Friday, 23rd Week in Ordinary Time—Year I

Jesus says, “No disciple is superior to the teacher;
but when fully trained, every disciple will be like his teacher.” And Saint Paul says, “I was once a blasphemer and a persecutor and an arrogant man…” So this raises the question, who was St. Paul’s teacher?

From the book of Acts we learn that Paul ‘was thoroughly trained in the law at the feet of the Master Teacher Gamaliel, a Pharisee in the Sanhedrin respected by all the people.’ (Acts 22:3, 5:34) In fact, some of Gamaliel’s wisdom even appears in Scripture.

In the early days of the Church, the apostles were arrested and interrogated by the Sanhedrin for the signs and wonders they were doing near the temple. When they spoke out boldly about Christ, some in the council wanted to put them to death, but Gamaliel ordered the apostles to be put outside for a short time.

“Fellow Israelites,” Gamaliel said to the council, “be careful what you are about to do to these men. …If this endeavor or this activity is of human origin, it will destroy itself. But if it comes from God, you will not be able to destroy them; you may even find yourselves fighting against God.”  The Council was persuaded by him to spare the apostles’ lives. (Notice that Gamaliel’s wisdom was in admitting the possibility that a wooden beam might be lodged in the Sanhedrin’s eyes, obscuring their vision toward the new religious movement.)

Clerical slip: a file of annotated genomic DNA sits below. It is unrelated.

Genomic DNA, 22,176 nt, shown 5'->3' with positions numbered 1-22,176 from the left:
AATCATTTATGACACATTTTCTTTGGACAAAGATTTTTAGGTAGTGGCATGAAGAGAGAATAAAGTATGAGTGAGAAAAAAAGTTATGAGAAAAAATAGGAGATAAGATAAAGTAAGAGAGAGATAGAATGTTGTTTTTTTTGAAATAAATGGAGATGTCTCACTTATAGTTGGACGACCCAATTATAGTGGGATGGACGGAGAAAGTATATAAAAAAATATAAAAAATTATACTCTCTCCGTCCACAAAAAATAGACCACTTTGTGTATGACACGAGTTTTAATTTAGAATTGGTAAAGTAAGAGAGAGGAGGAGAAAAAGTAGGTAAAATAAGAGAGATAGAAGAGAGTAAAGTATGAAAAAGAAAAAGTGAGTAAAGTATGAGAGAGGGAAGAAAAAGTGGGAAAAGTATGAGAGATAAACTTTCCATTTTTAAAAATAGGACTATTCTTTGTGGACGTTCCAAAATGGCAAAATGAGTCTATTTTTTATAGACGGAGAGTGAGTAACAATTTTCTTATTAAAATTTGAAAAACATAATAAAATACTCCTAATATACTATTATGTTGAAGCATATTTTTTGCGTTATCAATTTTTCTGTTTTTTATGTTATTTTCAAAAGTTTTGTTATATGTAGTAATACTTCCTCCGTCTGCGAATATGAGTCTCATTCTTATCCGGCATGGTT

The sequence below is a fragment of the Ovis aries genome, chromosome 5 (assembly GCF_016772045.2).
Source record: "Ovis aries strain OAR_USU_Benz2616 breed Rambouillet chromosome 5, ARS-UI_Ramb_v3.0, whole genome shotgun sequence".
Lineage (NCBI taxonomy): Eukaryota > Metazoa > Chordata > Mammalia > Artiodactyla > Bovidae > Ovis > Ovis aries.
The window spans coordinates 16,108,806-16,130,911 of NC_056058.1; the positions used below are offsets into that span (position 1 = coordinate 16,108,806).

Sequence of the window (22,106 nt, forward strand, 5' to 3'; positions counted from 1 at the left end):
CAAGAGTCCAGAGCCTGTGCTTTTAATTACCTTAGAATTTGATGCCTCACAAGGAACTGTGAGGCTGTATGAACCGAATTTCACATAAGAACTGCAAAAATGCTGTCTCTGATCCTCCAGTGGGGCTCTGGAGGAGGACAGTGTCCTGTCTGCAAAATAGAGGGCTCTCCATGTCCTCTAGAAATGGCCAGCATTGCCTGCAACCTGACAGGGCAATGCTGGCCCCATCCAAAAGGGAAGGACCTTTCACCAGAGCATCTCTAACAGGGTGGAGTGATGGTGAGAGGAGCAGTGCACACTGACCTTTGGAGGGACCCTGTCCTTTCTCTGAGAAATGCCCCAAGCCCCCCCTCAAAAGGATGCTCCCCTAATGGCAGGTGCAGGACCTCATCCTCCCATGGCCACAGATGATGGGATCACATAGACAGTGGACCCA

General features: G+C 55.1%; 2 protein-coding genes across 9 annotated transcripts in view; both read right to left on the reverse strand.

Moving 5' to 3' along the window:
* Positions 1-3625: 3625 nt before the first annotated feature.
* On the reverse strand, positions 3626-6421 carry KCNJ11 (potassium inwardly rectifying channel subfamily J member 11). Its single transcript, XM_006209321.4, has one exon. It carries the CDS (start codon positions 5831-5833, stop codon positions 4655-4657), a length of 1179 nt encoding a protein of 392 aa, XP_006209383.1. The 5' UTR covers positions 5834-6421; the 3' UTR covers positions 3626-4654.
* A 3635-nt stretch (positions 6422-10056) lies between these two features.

By all accounts, both Jewish and Christian, Gamaliel was a good and wise man. Some legends even say that he went on to become a Christian and a saint. So how can it be that St. Paul was “a blasphemer and a persecutor and an arrogant man” if he was this good man’s disciple?     The answer must be that St. Paul had not yet been fully trained by Gamaliel, for every disciple when fully trained is like his teacher.

The same could be said for us as the disciples of Christ. How can it be that we commit the acts of arrogance, the offences, and the blasphemies we do if we are Christ’s disciples? The answer must be that we have not yet been fully trained by Christ, for every disciple when fully trained is like his teacher.

So take comfort in the fact that we have not yet exhausted the wisdom which Christ has to teach us. If we do not abandon his training, the Master Teacher Christ will ‘show us the path to life, the fullness of joys in His presence, and happiness at His right hand forever.’

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